In World War II London, Grace Allingham returns home from work at the Red Cross to find French Air Force captain Charles-Edouard de Valhubert awaiting her. Although Charles has come to deliver a message from Grace’s beau, officer Hugh Palgrave, upon seeing Grace he is immediately captivated. Against her better judgment, Grace agrees to dine with Charles that evening and is startled when, after dining, he proposes. Claiming they do not know one another, Grace refuses, but when Charles asks to spend time with her, Grace shows him London over the next several days. Won over by Charles’s persistent French charm, Grace tells her father, Sir Conrad, she intends to accept Charles’ proposal. Three days into their countryside honeymoon, however, Charles reveals that he has been called back to duty and Grace vows to embroider a rug for him while he is gone. Several months later, Grace learns that Charles has been shot down, captured and imprisoned, but Sir Conrad receives assurances that he is uninjured. Soon afterward, Grace has a son whom she names Sigismond. When Sigi is nearly a year old, Grace receives a visit from Charles’s uncle, the Duc de St. Cloud, who brings news that Charles has escaped from prison and rejoined his outfit. Relieved, Grace continues work on her embroidered rug. When the war ends, however, Charles does not return home, preferring to continue fighting with French forces in various parts of the world. As the years pass and Charles travels from war to war, Grace grows increasingly disappointed and lonely, despite Hugh’s constant visits. When Sigi is eight years old, Charles returns to London where Grace greets him coolly. After ascertaining that Grace has remained faithful to him over the years, Charles is startled to find that his son has become a very proper English boy. Later that evening, Charles is dismayed to find that, because of Sigi’s nightmares about the war, Grace allows him to sleep with her. Forced to spend the night in the guest room, Charles declares that before moving the family to Paris, he and Grace will take a much-belated honeymoon, alone in Biarritz. At Grace’s insistence, Sigi later joins his parents but, sensitive to the fact that Charles is bothered by his presence, remains anxious and, soon, comes down with the measles. When Grace spends all her time tending him, Charles grows annoyed, then frustrated when he, too, gets the measles. When they arrive in Paris, Grace and Sigi are startled to discover that the Valhuberts are an old, extremely wealthy family. Grace is also disconcerted when Charles receives a number of belated wedding presents, all from women. Charles blithely admits that he knew many women in his worldly travels, but reassures Grace by stating that she is the woman he decided to marry. That evening in their antique-filled bedroom, Charles is horrified to find Grace’s homemade rug. Hurt by his reaction, Grace accuses her husband of being spoiled and selfish, which offends Charles. When Nanny interrupts to report that the kitchen staff have given Sigi wine with his dinner, Charles storms out of the house. In exasperation he goes to the apartment of his longtime mistress, Albertine and sulks over Grace’s unreasonable and very British expectations. A few days later, a placated Grace attends the ballet with Charles, but is disturbed when Charles acknowledges Albertine in the audience. Unsettled, Grace asks Charles the next morning about Albertine and when he admits he continues to see her occasionally, Grace is outraged. Put off by Grace’s response, Charles insists he is merely helping Albertine through a difficult financial time. After Sigi finds Grace crying and Charles departing in anger again, Sigi tells the Duc that he prefers being English to French. The Duc attempts to calm Grace, suggesting that the English take romance too seriously, but Grace sadly states she believes that women are a hobby for Charles. The Duc assures Grace that since she has provided Charles with Sigi, the other women will never seriously matter. Despite Grace’s misgivings, the Duc advises her not to try to change Charles, but rather to learn to think like a French woman. The Duc then takes Grace to one of the family’s fourteenth century homes, which has been turned into a museum. There, Grace spots Charles and confronts him in a room with another woman. Back at home, Grace rails against Charles, despite his insistence that the woman was his secretary. Certain that he is lying, Grace returns home to London with Sigi and tells Sir Conrad that she wants an immediate divorce. Meanwhile, Sigi learns from a friend that divorce means the children must go back and forth between parents. Feeling that he has contributed to his parents’ separation, Sigi decides to disrupt Charles and Grace’s attempts to contact one another, which allows the divorce proceedings to continue. When Sigi returns to Paris, Charles guiltily lavishes money and attention on him, hoping to win his son’s affections, despite his very British character. Sigi is delighted when he returns to London and receives equal amounts of attention from Grace, who has started dating Hugh. In Paris, the Duc advises Charles that ultimately Sigi is being harmed by going back and forth between his parents and he should consider his son’s welfare. When Sigi returns to France, Charles tells him that he has decided that Sigi will remain with Grace permanently. Distressed, Sigi runs away and Charles calls Grace. When she arrives later that afternoon, Sigi has still not been found. While arguing, Charles and Grace realize that Sigi has interfered with their attempts to reach one another and they realize that Sigi has maneuvered to keep them apart so he might enjoy their attentions. The police then contact the Valhuberts to tell them Sigi has been located in a local square. Going to the square, Charles and Grace are startled, then amused to find their son pontificating atop a statue about the injustice of his situation. Realizing they both want to remain together as a very French family, Grace and Charles make up. +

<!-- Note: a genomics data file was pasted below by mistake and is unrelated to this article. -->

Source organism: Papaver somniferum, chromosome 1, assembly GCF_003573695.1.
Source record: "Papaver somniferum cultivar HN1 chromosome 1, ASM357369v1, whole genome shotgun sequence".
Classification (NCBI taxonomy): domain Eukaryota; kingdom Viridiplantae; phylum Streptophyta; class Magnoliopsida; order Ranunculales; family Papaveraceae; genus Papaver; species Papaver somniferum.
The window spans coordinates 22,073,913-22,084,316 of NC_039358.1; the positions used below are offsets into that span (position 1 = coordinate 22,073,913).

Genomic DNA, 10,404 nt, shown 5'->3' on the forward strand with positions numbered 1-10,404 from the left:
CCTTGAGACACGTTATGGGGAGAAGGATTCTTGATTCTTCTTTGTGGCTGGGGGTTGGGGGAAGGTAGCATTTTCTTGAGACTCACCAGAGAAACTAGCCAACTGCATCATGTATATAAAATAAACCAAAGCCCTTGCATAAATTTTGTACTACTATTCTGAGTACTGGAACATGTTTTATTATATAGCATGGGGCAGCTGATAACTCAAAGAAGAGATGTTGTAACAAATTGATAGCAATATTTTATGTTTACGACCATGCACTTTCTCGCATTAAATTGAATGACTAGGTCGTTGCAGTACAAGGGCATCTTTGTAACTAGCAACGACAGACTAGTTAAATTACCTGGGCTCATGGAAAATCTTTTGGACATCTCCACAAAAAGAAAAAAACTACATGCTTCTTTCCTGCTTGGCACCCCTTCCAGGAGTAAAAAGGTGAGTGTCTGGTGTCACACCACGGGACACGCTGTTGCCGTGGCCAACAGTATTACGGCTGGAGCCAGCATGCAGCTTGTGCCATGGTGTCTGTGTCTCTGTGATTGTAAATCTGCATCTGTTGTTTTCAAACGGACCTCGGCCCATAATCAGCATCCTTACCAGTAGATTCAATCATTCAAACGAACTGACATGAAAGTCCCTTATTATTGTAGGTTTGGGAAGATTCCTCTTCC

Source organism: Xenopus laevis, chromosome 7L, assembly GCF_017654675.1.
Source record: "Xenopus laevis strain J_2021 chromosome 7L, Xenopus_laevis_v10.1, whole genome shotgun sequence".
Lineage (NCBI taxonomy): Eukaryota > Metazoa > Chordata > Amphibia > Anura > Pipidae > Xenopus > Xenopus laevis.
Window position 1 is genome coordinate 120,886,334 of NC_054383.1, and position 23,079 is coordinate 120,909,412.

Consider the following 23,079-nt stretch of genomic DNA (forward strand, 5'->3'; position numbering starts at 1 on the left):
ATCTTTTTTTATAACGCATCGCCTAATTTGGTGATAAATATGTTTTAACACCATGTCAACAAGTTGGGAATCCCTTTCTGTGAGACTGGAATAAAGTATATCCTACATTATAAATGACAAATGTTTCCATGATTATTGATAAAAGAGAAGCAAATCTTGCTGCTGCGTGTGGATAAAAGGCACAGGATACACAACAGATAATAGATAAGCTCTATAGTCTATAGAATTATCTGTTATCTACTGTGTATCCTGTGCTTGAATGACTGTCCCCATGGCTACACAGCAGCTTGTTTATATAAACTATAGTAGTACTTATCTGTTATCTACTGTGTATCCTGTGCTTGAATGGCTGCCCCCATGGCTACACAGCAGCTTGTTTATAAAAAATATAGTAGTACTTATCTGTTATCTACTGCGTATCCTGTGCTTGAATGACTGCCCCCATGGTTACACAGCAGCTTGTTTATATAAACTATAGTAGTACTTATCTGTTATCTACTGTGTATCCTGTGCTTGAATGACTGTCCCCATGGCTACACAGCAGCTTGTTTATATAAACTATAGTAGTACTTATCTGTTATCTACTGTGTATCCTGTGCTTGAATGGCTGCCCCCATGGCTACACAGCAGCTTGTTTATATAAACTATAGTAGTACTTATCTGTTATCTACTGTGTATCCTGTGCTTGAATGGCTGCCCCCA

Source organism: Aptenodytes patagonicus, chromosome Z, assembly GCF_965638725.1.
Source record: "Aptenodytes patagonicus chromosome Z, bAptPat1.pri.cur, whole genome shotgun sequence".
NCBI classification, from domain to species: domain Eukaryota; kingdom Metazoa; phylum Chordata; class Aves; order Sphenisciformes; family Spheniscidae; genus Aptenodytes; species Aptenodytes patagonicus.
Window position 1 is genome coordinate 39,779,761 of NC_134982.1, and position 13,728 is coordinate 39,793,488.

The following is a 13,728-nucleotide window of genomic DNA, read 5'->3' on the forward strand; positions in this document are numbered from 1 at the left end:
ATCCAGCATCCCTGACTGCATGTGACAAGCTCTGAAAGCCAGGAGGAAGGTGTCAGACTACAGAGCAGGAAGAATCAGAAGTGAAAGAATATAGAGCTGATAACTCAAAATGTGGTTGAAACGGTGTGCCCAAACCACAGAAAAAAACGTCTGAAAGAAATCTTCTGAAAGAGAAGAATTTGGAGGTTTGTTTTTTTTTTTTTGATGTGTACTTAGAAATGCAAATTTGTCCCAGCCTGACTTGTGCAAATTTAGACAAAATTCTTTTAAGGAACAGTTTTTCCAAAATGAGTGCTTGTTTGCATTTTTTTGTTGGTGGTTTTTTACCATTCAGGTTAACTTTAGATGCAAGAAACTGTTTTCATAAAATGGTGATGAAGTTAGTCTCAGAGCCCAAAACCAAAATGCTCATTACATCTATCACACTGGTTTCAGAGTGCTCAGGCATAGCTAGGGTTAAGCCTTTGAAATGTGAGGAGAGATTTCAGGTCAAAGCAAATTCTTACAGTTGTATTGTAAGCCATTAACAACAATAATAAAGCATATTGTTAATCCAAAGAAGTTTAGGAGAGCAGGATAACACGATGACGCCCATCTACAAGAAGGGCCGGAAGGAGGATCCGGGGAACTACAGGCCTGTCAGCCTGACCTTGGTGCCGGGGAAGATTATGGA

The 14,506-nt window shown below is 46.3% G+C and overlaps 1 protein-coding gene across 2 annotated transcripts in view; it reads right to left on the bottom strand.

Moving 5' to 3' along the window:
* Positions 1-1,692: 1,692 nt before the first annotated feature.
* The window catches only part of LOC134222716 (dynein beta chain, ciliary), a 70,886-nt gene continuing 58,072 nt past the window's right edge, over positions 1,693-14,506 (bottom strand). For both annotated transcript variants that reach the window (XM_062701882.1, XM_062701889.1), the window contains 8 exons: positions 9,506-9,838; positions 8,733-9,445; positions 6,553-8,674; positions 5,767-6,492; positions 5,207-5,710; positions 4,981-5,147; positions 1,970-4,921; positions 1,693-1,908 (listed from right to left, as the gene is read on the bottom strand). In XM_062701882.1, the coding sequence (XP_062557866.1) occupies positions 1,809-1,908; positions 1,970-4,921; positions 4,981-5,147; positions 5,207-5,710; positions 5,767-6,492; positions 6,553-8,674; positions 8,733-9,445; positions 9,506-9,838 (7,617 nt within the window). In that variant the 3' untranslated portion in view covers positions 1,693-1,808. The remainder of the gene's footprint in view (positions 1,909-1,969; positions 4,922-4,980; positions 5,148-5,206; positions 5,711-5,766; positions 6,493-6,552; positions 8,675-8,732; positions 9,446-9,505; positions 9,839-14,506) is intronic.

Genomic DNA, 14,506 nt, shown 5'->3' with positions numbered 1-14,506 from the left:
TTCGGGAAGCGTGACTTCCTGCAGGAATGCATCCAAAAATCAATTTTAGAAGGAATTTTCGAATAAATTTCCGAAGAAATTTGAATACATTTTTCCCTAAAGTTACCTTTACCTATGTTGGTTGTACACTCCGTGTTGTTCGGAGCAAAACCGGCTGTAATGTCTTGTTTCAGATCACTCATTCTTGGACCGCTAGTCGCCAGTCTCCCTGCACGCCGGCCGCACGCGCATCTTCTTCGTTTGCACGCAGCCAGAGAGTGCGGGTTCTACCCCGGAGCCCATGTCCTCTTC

Legend
Viewed by AFI
Partially Viewed
Offscreen Credit
Name Occurs Before Title
AFI Life Achievement Award